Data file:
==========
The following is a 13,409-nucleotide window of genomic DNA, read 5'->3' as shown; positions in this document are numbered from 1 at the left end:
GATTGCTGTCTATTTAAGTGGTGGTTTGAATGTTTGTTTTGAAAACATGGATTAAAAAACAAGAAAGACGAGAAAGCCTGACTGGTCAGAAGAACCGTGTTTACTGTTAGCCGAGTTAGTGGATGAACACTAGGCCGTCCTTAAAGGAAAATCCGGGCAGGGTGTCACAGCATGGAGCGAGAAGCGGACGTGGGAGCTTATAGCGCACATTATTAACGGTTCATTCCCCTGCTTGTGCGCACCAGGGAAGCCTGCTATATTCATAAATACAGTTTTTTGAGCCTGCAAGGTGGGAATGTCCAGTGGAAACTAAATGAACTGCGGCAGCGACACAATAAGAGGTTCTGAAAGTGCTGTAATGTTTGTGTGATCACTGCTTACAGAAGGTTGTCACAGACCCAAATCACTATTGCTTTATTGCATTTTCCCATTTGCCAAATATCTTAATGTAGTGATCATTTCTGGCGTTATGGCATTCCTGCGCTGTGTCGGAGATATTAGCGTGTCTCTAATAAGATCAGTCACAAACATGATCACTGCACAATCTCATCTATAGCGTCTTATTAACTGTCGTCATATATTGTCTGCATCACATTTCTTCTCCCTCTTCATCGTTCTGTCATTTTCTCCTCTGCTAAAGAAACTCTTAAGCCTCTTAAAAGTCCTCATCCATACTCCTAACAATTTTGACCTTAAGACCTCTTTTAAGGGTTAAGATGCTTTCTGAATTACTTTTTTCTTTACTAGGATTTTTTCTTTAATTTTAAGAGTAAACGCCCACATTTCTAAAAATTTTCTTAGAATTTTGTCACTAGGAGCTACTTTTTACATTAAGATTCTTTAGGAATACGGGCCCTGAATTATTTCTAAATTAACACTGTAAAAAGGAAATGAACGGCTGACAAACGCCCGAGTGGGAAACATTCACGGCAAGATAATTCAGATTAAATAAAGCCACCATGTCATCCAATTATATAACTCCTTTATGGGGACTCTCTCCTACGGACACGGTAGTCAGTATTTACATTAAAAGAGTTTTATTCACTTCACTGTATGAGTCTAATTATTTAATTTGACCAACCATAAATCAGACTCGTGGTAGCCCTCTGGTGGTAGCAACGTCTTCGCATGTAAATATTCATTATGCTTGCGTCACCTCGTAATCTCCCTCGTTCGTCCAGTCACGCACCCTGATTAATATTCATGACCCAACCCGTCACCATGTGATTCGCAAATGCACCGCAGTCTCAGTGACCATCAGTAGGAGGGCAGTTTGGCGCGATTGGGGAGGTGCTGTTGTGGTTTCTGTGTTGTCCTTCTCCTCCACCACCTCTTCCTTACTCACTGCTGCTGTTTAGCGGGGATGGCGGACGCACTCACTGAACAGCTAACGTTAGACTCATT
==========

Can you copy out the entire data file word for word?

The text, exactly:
The following is a 13,409-nucleotide window of genomic DNA, read 5'->3' as shown; positions in this document are numbered from 1 at the left end:
GATTGCTGTCTATTTAAGTGGTGGTTTGAATGTTTGTTTTGAAAACATGGATTAAAAAACAAGAAAGACGAGAAAGCCTGACTGGTCAGAAGAACCGTGTTTACTGTTAGCCGAGTTAGTGGATGAACACTAGGCCGTCCTTAAAGGAAAATCCGGGCAGGGTGTCACAGCATGGAGCGAGAAGCGGACGTGGGAGCTTATAGCGCACATTATTAACGGTTCATTCCCCTGCTTGTGCGCACCAGGGAAGCCTGCTATATTCATAAATACAGTTTTTTGAGCCTGCAAGGTGGGAATGTCCAGTGGAAACTAAATGAACTGCGGCAGCGACACAATAAGAGGTTCTGAAAGTGCTGTAATGTTTGTGTGATCACTGCTTACAGAAGGTTGTCACAGACCCAAATCACTATTGCTTTATTGCATTTTCCCATTTGCCAAATATCTTAATGTAGTGATCATTTCTGGCGTTATGGCATTCCTGCGCTGTGTCGGAGATATTAGCGTGTCTCTAATAAGATCAGTCACAAACATGATCACTGCACAATCTCATCTATAGCGTCTTATTAACTGTCGTCATATATTGTCTGCATCACATTTCTTCTCCCTCTTCATCGTTCTGTCATTTTCTCCTCTGCTAAAGAAACTCTTAAGCCTCTTAAAAGTCCTCATCCATACTCCTAACAATTTTGACCTTAAGACCTCTTTTAAGGGTTAAGATGCTTTCTGAATTACTTTTTTCTTTACTAGGATTTTTTCTTTAATTTTAAGAGTAAACGCCCACATTTCTAAAAATTTTCTTAGAATTTTGTCACTAGGAGCTACTTTTTACATTAAGATTCTTTAGGAATACGGGCCCTGAATTATTTCTAAATTAACACTGTAAAAAGGAAATGAACGGCTGACAAACGCCCGAGTGGGAAACATTCACGGCAAGATAATTCAGATTAAATAAAGCCACCATGTCATCCAATTATATAACTCCTTTATGGGGACTCTCTCCTACGGACACGGTAGTCAGTATTTACATTAAAAGAGTTTTATTCACTTCACTGTATGAGTCTAATTATTTAATTTGACCAACCATAAATCAGACTCGTGGTAGCCCTCTGGTGGTAGCAACGTCTTCGCATGTAAATATTCATTATGCTTGCGTCACCTCGTAATCTCCCTCGTTCGTCCAGTCACGCACCCTGATTAATATTCATGACCCAACCCGTCACCATGTGATTCGCAAATGCACCGCAGTCTCAGTGACCATCAGTAGGAGGGCAGTTTGGCGCGATTGGGGAGGTGCTGTTGTGGTTTCTGTGTTGTCCTTCTCCTCCACCACCTCTTCCTTACTCACTGCTGCTGTTTAGCGGGGATGGCGGACGCACTCACTGAACAGCTAACGTTAGACTCATT